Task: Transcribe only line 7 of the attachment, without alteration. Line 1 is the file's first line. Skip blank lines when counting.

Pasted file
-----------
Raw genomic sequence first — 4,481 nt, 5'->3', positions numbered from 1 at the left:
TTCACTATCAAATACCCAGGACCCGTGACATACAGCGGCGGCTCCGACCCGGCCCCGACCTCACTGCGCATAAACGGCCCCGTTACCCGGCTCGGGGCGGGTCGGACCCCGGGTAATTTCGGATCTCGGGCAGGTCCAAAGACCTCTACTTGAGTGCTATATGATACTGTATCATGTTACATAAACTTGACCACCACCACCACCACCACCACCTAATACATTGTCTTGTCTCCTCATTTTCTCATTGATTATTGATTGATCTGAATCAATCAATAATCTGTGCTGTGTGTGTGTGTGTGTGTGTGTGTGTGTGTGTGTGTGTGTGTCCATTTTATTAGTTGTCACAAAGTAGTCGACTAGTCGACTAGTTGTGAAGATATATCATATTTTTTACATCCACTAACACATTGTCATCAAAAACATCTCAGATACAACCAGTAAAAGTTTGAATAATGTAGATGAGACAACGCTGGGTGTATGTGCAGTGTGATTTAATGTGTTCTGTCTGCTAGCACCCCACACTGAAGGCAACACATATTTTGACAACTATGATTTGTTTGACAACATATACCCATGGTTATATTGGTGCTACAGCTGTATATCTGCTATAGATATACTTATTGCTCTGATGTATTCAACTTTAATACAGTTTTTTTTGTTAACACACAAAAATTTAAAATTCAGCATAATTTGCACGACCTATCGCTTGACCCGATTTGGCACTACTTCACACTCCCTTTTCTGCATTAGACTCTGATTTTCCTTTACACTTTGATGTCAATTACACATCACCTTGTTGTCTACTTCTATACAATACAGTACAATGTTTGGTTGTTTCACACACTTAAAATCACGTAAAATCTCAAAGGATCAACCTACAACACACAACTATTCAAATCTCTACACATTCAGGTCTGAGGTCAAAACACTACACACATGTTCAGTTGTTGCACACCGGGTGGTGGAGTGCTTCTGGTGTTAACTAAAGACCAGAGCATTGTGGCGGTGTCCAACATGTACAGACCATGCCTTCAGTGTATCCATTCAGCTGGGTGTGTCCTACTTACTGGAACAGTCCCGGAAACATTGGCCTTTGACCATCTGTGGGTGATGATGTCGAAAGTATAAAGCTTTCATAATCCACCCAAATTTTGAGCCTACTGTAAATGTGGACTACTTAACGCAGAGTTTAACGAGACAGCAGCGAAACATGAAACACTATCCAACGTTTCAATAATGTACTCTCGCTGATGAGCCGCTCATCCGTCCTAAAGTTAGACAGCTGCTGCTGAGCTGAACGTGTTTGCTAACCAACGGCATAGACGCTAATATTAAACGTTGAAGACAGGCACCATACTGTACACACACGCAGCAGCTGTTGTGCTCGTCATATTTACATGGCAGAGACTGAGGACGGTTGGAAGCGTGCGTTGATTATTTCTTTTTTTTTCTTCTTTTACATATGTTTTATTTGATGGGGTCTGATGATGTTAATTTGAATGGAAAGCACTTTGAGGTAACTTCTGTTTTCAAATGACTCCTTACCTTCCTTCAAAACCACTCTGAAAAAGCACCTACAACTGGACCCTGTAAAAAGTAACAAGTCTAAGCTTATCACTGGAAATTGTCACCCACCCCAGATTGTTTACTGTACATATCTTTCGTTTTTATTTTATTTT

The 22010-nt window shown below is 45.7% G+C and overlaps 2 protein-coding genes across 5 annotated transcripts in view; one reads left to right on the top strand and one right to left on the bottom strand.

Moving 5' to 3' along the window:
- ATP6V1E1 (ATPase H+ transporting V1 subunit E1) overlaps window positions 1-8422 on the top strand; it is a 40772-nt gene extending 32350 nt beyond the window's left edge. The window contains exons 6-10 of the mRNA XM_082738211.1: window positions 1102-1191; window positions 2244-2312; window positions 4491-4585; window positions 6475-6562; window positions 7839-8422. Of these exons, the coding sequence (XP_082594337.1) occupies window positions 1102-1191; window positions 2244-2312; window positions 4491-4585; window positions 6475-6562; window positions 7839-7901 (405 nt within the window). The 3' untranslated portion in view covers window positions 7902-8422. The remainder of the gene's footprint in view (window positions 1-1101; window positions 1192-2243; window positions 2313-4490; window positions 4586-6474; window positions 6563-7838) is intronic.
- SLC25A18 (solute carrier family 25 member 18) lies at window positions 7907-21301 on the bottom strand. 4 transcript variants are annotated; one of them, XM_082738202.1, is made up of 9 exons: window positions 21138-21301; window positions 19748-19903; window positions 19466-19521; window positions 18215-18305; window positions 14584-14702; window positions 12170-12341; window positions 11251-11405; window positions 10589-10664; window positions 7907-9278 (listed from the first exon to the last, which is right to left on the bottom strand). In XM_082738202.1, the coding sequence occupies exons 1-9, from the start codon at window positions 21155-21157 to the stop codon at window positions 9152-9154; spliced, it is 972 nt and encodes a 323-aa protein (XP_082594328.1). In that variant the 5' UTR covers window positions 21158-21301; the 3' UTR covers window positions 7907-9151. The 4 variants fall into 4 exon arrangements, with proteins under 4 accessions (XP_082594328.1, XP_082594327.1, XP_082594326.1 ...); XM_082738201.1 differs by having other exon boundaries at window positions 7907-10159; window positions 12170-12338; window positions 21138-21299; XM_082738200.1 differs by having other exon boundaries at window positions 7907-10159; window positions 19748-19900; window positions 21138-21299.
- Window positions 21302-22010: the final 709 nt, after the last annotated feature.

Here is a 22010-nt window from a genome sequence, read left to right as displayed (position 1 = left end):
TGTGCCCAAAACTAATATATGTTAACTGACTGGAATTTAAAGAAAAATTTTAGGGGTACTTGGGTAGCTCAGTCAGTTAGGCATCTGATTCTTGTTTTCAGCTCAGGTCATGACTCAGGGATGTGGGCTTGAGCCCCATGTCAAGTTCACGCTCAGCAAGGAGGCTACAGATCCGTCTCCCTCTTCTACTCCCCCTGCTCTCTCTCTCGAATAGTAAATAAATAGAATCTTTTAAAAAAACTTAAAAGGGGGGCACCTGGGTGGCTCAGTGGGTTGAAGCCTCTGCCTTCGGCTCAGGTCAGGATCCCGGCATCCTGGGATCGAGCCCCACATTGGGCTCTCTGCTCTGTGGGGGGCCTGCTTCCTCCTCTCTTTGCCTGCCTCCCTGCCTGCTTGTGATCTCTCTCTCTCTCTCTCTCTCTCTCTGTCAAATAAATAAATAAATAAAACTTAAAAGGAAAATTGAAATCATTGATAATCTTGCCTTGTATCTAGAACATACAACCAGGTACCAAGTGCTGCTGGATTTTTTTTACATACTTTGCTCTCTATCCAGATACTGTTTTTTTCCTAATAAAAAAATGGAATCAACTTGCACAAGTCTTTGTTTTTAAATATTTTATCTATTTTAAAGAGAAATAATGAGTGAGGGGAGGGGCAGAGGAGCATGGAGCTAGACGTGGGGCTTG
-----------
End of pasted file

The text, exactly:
- Window positions 21302-22010: the final 709 nt, after the last annotated feature.